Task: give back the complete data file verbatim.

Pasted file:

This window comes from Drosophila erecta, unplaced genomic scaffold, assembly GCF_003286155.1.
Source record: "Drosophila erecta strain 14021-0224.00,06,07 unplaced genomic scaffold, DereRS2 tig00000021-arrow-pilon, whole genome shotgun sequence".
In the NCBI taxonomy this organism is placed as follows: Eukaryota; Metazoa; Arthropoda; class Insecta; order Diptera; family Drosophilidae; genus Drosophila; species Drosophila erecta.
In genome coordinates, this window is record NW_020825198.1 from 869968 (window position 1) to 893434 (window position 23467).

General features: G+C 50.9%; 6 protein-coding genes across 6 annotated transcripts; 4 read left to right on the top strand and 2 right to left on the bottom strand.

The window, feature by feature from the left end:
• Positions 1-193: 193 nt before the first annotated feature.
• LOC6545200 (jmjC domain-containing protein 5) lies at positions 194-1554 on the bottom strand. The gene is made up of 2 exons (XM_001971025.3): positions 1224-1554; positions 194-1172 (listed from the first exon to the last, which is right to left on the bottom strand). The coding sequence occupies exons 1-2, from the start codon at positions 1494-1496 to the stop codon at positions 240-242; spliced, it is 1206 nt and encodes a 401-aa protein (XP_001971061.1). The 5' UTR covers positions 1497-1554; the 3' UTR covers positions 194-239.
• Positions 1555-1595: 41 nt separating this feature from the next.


This window comes from Drosophila erecta, unplaced genomic scaffold, assembly GCF_003286155.1.
Source record: "Drosophila erecta strain 14021-0224.00,06,07 unplaced genomic scaffold, DereRS2 tig00000021-arrow-pilon, whole genome shotgun sequence".
In the NCBI taxonomy this organism is placed as follows: Eukaryota; Metazoa; Arthropoda; class Insecta; order Diptera; family Drosophilidae; genus Drosophila; species Drosophila erecta.
In genome coordinates, this window is record NW_020825198.1 from 869968 (window position 1) to 893434 (window position 23467).

General features: G+C 50.9%; 6 protein-coding genes across 6 annotated transcripts; 4 read left to right on the top strand and 2 right to left on the bottom strand.

The window, feature by feature from the left end:
• Positions 1-193: 193 nt before the first annotated feature.
• LOC6545200 (jmjC domain-containing protein 5) lies at positions 194-1554 on the bottom strand. The gene is made up of 2 exons (XM_001971025.3): positions 1224-1554; positions 194-1172 (listed from the first exon to the last, which is right to left on the bottom strand). The coding sequence occupies exons 1-2, from the start codon at positions 1494-1496 to the stop codon at positions 240-242; spliced, it is 1206 nt and encodes a 401-aa protein (XP_001971061.1). The 5' UTR covers positions 1497-1554; the 3' UTR covers positions 194-239.
• Positions 1555-1595: 41 nt separating this feature from the next.